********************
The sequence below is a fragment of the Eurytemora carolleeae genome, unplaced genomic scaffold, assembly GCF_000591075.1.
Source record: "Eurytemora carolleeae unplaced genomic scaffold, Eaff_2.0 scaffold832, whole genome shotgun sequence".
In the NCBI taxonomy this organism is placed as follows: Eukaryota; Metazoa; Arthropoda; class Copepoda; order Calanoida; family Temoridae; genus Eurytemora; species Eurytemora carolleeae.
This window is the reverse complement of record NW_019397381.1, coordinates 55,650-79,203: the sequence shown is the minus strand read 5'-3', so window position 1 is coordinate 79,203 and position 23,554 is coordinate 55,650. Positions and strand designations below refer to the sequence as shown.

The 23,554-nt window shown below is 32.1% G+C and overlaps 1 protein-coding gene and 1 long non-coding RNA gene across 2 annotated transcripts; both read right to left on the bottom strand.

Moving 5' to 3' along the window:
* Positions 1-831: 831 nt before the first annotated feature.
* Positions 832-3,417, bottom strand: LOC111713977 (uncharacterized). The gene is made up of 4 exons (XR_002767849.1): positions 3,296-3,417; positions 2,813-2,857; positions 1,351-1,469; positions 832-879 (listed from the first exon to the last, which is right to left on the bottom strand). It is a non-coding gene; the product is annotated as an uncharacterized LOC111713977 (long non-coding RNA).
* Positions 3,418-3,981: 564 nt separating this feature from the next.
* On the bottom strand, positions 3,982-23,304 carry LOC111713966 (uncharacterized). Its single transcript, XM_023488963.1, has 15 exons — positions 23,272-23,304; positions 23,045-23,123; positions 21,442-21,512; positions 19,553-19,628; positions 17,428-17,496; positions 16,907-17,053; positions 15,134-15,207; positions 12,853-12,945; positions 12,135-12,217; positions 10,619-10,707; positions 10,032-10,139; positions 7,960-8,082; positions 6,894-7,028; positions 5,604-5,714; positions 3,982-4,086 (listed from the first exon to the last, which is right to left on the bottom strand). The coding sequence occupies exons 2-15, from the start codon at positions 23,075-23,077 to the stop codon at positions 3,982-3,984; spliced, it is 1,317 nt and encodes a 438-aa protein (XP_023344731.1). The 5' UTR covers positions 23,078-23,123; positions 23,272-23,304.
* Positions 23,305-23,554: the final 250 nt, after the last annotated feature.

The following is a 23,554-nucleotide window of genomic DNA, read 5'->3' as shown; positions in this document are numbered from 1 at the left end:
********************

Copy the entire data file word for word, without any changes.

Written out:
The sequence below is a fragment of the Eurytemora carolleeae genome, unplaced genomic scaffold, assembly GCF_000591075.1.
Source record: "Eurytemora carolleeae unplaced genomic scaffold, Eaff_2.0 scaffold832, whole genome shotgun sequence".
In the NCBI taxonomy this organism is placed as follows: Eukaryota; Metazoa; Arthropoda; class Copepoda; order Calanoida; family Temoridae; genus Eurytemora; species Eurytemora carolleeae.
This window is the reverse complement of record NW_019397381.1, coordinates 55,650-79,203: the sequence shown is the minus strand read 5'-3', so window position 1 is coordinate 79,203 and position 23,554 is coordinate 55,650. Positions and strand designations below refer to the sequence as shown.

The 23,554-nt window shown below is 32.1% G+C and overlaps 1 protein-coding gene and 1 long non-coding RNA gene across 2 annotated transcripts; both read right to left on the bottom strand.

Moving 5' to 3' along the window:
* Positions 1-831: 831 nt before the first annotated feature.
* Positions 832-3,417, bottom strand: LOC111713977 (uncharacterized). The gene is made up of 4 exons (XR_002767849.1): positions 3,296-3,417; positions 2,813-2,857; positions 1,351-1,469; positions 832-879 (listed from the first exon to the last, which is right to left on the bottom strand). It is a non-coding gene; the product is annotated as an uncharacterized LOC111713977 (long non-coding RNA).
* Positions 3,418-3,981: 564 nt separating this feature from the next.
* On the bottom strand, positions 3,982-23,304 carry LOC111713966 (uncharacterized). Its single transcript, XM_023488963.1, has 15 exons — positions 23,272-23,304; positions 23,045-23,123; positions 21,442-21,512; positions 19,553-19,628; positions 17,428-17,496; positions 16,907-17,053; positions 15,134-15,207; positions 12,853-12,945; positions 12,135-12,217; positions 10,619-10,707; positions 10,032-10,139; positions 7,960-8,082; positions 6,894-7,028; positions 5,604-5,714; positions 3,982-4,086 (listed from the first exon to the last, which is right to left on the bottom strand). The coding sequence occupies exons 2-15, from the start codon at positions 23,075-23,077 to the stop codon at positions 3,982-3,984; spliced, it is 1,317 nt and encodes a 438-aa protein (XP_023344731.1). The 5' UTR covers positions 23,078-23,123; positions 23,272-23,304.
* Positions 23,305-23,554: the final 250 nt, after the last annotated feature.

The following is a 23,554-nucleotide window of genomic DNA, read 5'->3' as shown; positions in this document are numbered from 1 at the left end: